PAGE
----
Additionally, muscle activation as noted by EMG activity will also play a role in strength as will developing proper motor patterns. When training a squat for strength purposes it is paramount to examine this lift as a ‘skill.’ The more this skill is performed it is reasonable to suggest the better one will become at squatting. Ultimately, when a skill is performed frequently, neuromuscular adaptations will increase due to enhanced skill acquisition. Therefore, if a squat is defined as, ‘the top of the surface of the leg at the hip joint descending below the top of the knees’ then this criteria, should always be met when squatting for strength, with no exceptions. If squat depth varies from session to session then motor patterns may be altered and ‘squat skill’ may be impaired. This is analogous to most sport skills in that the more correct practice, the better the subsequent performance. But, make no mistake the practice must be ‘correct’; meaning that a differing depth is now practicing a different skill.
Squatting for Sport Performance
When using the squat as a mechanism to improve performance in specific sport such as football, track and field, etc. It is important to make the distinction that the squat in this case is not the outcome variable of primary importance, rather; the primary importance is placed on increasing performance in the specific sport. In this case the squat should be performed in a way that has the most transfer to the specific sport. Moreover, a common component of many sports is jumping performance and as previously stated greater squat depth will lead to greater jumping performance (3).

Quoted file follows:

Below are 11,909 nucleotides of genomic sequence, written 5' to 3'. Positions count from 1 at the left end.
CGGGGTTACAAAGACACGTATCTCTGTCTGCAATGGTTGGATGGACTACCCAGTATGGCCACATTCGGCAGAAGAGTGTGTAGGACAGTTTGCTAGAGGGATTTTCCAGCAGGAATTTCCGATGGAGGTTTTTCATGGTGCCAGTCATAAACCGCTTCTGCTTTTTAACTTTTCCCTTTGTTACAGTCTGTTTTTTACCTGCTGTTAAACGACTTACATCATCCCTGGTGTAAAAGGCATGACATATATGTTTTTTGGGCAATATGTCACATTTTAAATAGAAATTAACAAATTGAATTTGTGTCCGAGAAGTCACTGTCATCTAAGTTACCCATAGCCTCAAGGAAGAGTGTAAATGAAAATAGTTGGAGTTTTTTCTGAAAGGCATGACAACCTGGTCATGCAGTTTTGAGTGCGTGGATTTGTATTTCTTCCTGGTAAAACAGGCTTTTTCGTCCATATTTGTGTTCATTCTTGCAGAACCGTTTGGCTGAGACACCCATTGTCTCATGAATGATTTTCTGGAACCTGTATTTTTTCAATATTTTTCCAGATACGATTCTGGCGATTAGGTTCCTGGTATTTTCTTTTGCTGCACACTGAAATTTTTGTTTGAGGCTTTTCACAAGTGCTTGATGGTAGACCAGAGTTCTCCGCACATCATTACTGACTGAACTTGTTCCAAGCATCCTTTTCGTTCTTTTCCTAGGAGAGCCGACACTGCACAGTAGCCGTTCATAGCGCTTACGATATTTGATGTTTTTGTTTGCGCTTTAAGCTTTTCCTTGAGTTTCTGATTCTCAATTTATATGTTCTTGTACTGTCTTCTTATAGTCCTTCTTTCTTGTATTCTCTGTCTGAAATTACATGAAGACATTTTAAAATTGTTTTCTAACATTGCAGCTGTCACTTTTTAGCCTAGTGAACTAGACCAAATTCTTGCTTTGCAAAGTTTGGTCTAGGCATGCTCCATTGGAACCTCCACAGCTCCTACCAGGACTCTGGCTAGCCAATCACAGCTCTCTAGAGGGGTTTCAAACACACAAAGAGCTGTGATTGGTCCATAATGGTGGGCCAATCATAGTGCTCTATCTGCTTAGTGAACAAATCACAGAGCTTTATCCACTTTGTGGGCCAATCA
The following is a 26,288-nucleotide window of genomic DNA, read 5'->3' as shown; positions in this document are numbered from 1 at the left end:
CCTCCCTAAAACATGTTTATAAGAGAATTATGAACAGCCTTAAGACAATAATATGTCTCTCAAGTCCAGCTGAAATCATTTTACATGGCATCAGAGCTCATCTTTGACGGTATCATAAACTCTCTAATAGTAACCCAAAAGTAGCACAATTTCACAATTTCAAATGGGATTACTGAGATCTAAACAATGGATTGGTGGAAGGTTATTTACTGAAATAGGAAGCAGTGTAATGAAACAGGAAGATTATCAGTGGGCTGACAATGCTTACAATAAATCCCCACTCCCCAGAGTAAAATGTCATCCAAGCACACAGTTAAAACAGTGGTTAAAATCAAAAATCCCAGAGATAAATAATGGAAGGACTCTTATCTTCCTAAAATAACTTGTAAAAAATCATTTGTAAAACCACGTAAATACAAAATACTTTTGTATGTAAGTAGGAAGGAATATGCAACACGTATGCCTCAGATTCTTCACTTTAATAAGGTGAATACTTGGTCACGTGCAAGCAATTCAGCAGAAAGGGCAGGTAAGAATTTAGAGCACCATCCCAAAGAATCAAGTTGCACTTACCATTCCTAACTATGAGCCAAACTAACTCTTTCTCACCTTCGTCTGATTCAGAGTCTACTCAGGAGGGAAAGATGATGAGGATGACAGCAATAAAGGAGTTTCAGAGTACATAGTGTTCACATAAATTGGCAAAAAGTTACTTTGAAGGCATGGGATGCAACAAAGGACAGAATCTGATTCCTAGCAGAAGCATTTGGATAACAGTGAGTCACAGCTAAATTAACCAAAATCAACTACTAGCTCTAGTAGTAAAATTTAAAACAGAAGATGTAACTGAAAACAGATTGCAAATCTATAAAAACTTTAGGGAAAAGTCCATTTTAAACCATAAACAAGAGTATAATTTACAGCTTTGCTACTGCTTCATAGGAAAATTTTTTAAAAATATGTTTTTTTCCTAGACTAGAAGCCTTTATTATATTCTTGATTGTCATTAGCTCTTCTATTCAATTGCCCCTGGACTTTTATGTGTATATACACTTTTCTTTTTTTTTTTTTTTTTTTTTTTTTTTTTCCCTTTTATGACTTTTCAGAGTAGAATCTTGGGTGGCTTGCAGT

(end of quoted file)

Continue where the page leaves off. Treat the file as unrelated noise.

Ultimately, it is also important to note that for the squat, strength is correlated with total volume performed (4). Similarly, muscle growth and strength are dependent upon total work/volume performed and not exercise-induced myofiber damage (5). Therefore, when training the squat the lifter should aim to periodize his/her training to optimize total volume performed over the course of a training program to maximize both hypertrophy and strength adaptations.